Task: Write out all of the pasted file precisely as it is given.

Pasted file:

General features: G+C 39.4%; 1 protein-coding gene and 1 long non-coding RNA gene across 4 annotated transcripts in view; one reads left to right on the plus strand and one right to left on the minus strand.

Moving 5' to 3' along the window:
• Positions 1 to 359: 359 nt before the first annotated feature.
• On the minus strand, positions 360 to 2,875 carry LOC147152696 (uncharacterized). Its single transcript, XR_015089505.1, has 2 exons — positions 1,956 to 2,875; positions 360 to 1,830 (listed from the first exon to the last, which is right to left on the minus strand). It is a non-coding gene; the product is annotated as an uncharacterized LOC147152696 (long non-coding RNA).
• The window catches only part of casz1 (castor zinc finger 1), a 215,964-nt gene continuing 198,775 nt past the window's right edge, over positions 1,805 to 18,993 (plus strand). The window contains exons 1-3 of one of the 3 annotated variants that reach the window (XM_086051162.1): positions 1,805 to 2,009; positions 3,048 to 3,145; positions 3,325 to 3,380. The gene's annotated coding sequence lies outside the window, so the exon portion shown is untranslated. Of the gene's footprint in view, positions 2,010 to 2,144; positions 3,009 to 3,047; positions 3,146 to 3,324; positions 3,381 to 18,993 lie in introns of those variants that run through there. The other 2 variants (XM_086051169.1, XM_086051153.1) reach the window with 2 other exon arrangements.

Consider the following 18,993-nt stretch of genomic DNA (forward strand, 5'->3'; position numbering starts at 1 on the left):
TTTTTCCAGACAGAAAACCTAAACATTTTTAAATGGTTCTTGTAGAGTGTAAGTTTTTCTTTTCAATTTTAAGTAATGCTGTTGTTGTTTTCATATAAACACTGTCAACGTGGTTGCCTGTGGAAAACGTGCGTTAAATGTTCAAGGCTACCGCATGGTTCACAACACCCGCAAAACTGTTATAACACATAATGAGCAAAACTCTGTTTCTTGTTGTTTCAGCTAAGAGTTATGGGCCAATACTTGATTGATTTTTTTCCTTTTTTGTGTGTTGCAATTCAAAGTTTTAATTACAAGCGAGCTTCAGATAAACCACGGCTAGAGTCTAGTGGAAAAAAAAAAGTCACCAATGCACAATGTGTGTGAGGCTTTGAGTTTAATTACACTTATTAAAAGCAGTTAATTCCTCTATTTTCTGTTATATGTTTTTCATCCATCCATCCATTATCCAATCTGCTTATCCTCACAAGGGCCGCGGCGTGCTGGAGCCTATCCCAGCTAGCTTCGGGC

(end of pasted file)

General features: G+C 39.4%; 1 protein-coding gene and 1 long non-coding RNA gene across 4 annotated transcripts in view; one reads left to right on the plus strand and one right to left on the minus strand.

Moving 5' to 3' along the window:
• Positions 1 to 359: 359 nt before the first annotated feature.
• On the minus strand, positions 360 to 2,875 carry LOC147152696 (uncharacterized). Its single transcript, XR_015089505.1, has 2 exons — positions 1,956 to 2,875; positions 360 to 1,830 (listed from the first exon to the last, which is right to left on the minus strand). It is a non-coding gene; the product is annotated as an uncharacterized LOC147152696 (long non-coding RNA).
• The window catches only part of casz1 (castor zinc finger 1), a 215,964-nt gene continuing 198,775 nt past the window's right edge, over positions 1,805 to 18,993 (plus strand). The window contains exons 1-3 of one of the 3 annotated variants that reach the window (XM_086051162.1): positions 1,805 to 2,009; positions 3,048 to 3,145; positions 3,325 to 3,380. The gene's annotated coding sequence lies outside the window, so the exon portion shown is untranslated. Of the gene's footprint in view, positions 2,010 to 2,144; positions 3,009 to 3,047; positions 3,146 to 3,324; positions 3,381 to 18,993 lie in introns of those variants that run through there. The other 2 variants (XM_086051169.1, XM_086051153.1) reach the window with 2 other exon arrangements.

Consider the following 18,993-nt stretch of genomic DNA (forward strand, 5'->3'; position numbering starts at 1 on the left):
TTTTTCCAGACAGAAAACCTAAACATTTTTAAATGGTTCTTGTAGAGTGTAAGTTTTTCTTTTCAATTTTAAGTAATGCTGTTGTTGTTTTCATATAAACACTGTCAACGTGGTTGCCTGTGGAAAACGTGCGTTAAATGTTCAAGGCTACCGCATGGTTCACAACACCCGCAAAACTGTTATAACACATAATGAGCAAAACTCTGTTTCTTGTTGTTTCAGCTAAGAGTTATGGGCCAATACTTGATTGATTTTTTTCCTTTTTTGTGTGTTGCAATTCAAAGTTTTAATTACAAGCGAGCTTCAGATAAACCACGGCTAGAGTCTAGTGGAAAAAAAAAAGTCACCAATGCACAATGTGTGTGAGGCTTTGAGTTTAATTACACTTATTAAAAGCAGTTAATTCCTCTATTTTCTGTTATATGTTTTTCATCCATCCATCCATTATCCAATCTGCTTATCCTCACAAGGGCCGCGGCGTGCTGGAGCCTATCCCAGCTAGCTTCGGGC